EnSys Energy & Systems Inc. and Navigistics Consulting concluded in a report issued as part of the US Department of State’s final environmental impact statement (FEIS) on TransCanada’s proposed Keystone XL crude oil pipeline that it is “almost impossible…to conceive of a situation” wherein the anticipated 1.4 million b/d growth in Western Canadian Sedimentary Basin crude could not be shipped to the US, even if Keystone XL is not approved.
The report, “Keystone XL Assessment—No Expansion Update,” examines three tiers of potential transportation: Tier 1, major new pipeline projects (Keystone XL and Enbridge’s Northern Gateway pipeline to Canada’s west coast); Tier 2, modification-expansion of existing pipelines; and Tier 3, rail, barge, and tanker transport. It notes that as options move from Tier 1 toward Tier 3 the capacity of individual projects drops and the $/bbl transport rate climbs. But it also notes that capital costs, scale of commitment, difficulty in permitting, and time to implement all drop, while available transport options expand.
The EnSys report describes rail alone as being able to provide the additional 1.25 million b/d in WCSB take-away capacity anticipated as necessary by 2030, subtracting 0.15 million b/d as upgraded-in-place. EnSys notes that the roughly 100,000 b/d/year expansion rate required is well below the current 250,000 b/d/year expansion rate currently undertaken in the Bakken shale, and equate to adding just 1-2 unit trains/day/year out of WCSB between 2016 and 2030.
EnSys examines options across all three tiers—including expanding-reversing existing pipelines, moving oil sands crude by rail to Canada’s west coast for tanker shipment, and moving it by Great Lakes-tanker to accessible refineries and barge shipment via Chicago—before concluding that even if neither Keystone XL or Northern Gateway are built, WCSB crude will find its way to market.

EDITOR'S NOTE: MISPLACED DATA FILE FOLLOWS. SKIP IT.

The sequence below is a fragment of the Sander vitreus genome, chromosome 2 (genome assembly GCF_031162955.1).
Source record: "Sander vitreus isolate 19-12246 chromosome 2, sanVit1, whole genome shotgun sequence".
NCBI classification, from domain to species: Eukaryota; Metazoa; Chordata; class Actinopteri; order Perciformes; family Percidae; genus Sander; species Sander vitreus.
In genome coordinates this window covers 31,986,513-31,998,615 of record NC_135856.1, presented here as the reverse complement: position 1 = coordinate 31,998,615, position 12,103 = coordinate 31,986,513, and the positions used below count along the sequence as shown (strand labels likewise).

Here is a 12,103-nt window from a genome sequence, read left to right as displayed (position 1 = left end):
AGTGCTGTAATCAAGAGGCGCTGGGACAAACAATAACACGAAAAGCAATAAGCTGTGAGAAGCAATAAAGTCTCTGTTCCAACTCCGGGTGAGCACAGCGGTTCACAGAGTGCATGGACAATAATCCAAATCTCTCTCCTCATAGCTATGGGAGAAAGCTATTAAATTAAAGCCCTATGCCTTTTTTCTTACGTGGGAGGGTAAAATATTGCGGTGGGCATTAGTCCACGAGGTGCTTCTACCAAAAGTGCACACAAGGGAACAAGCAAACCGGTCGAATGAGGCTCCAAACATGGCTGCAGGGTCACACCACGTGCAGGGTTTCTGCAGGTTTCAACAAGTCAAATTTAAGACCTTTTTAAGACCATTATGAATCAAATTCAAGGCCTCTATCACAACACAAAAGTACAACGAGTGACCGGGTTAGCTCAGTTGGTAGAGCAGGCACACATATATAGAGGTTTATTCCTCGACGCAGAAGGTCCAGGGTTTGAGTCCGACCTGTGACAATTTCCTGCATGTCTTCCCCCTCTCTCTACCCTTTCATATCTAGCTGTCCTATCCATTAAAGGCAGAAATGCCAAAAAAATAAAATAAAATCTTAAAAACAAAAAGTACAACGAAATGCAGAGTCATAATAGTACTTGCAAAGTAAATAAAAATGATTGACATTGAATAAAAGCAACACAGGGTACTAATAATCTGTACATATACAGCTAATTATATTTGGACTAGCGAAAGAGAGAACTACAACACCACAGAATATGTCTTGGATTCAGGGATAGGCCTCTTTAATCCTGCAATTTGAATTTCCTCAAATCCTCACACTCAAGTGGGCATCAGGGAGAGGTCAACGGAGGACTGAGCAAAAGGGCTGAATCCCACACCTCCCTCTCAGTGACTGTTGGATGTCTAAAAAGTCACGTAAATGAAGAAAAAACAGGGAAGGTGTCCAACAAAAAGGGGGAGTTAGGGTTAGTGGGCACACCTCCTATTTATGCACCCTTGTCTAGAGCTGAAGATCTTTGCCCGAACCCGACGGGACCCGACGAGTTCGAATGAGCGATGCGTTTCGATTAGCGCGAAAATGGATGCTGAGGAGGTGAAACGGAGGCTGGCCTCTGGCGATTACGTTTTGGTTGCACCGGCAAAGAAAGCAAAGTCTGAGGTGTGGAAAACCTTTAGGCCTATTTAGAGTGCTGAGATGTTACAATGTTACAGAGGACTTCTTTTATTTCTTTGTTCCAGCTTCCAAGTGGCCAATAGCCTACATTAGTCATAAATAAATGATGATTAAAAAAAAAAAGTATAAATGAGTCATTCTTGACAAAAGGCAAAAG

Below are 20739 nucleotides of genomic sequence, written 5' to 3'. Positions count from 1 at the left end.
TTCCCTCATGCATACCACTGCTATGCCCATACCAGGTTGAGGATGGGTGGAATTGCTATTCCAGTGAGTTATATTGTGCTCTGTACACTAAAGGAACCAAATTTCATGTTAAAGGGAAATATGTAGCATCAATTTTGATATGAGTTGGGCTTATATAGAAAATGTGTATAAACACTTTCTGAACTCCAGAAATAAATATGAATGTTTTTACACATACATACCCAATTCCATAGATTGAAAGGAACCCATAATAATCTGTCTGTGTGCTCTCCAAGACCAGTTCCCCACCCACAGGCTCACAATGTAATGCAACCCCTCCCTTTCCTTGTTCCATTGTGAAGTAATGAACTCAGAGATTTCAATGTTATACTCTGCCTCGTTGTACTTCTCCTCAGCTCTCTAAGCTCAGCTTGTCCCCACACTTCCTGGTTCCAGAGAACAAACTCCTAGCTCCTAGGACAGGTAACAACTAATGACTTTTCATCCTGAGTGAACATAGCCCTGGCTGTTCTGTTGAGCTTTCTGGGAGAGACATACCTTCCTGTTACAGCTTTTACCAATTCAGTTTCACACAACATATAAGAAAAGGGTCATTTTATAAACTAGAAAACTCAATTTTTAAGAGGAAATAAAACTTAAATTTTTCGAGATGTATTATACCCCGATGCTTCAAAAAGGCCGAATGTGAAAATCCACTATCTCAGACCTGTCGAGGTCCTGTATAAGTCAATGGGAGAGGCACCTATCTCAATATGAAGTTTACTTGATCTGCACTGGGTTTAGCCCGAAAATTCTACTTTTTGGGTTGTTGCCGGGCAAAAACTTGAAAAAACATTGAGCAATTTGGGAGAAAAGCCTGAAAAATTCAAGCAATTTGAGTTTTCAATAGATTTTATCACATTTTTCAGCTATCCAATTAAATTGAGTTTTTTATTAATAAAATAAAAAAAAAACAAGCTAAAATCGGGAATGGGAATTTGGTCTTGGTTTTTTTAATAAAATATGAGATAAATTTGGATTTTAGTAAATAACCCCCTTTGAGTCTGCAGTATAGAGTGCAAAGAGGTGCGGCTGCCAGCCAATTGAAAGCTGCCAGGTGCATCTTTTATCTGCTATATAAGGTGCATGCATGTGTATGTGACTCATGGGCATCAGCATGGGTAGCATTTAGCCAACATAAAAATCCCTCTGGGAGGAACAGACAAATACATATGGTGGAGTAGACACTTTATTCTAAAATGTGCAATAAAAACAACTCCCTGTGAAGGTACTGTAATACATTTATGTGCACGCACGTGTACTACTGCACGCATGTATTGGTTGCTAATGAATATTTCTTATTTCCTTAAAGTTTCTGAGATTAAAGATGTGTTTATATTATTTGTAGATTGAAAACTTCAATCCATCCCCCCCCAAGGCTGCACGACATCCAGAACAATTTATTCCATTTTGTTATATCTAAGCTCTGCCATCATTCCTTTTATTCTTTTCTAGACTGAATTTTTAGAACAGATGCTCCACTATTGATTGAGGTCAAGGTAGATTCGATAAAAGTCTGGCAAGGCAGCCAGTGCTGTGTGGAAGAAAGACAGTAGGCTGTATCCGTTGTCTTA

The US DOS issued its FEIS Aug. 26 (OGJ Online, Aug. 26, 2011), finding Keystone XL would have limited environmental impacts. DOS still needs to determine whether the proposed project—which would consist of an 861.5-mile segment from Morgan, Mont., to Steele City, Neb., and a 483.8-mile segment from Cushing, Okla., to refineries in Houston, and Port Arthur, Tex.—is in the national interest.
Northern Gateway, which would transport 525,000 b/d of oil sands crude from near Edmonton to a tanker terminal in British Columbia for shipment to China, other parts of Asia, and California, was fully subscribed by long-term shippers as of Aug. 24, 2011. A line running parallel to the crude line would ship 193,000 b/d of condensate from the coast to Alberta. Shippers also agreed to long-term commitments on this line.
Enbridge expects to build Northern Gateway in 2012-14, pending regulatory approval of filings made in 2009. Enbridge is also still involved in discussions with First Nations representatives attempting to thwart construction of the pipeline.
Contact Christopher E. Smith at [email protected].